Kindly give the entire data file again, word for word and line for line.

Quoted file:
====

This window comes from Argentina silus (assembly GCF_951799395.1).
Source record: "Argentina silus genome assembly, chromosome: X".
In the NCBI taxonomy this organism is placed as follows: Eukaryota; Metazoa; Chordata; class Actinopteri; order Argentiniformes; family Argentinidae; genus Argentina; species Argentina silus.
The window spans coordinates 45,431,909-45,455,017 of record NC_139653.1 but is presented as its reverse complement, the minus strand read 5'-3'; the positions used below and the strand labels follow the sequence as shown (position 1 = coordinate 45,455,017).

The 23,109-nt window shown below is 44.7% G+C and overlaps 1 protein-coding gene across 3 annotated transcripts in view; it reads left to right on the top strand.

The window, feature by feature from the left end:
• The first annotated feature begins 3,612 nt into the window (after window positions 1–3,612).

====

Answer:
This window comes from Argentina silus (assembly GCF_951799395.1).
Source record: "Argentina silus genome assembly, chromosome: X".
In the NCBI taxonomy this organism is placed as follows: Eukaryota; Metazoa; Chordata; class Actinopteri; order Argentiniformes; family Argentinidae; genus Argentina; species Argentina silus.
The window spans coordinates 45,431,909-45,455,017 of record NC_139653.1 but is presented as its reverse complement, the minus strand read 5'-3'; the positions used below and the strand labels follow the sequence as shown (position 1 = coordinate 45,455,017).

The 23,109-nt window shown below is 44.7% G+C and overlaps 1 protein-coding gene across 3 annotated transcripts in view; it reads left to right on the top strand.

The window, feature by feature from the left end:
• The first annotated feature begins 3,612 nt into the window (after window positions 1–3,612).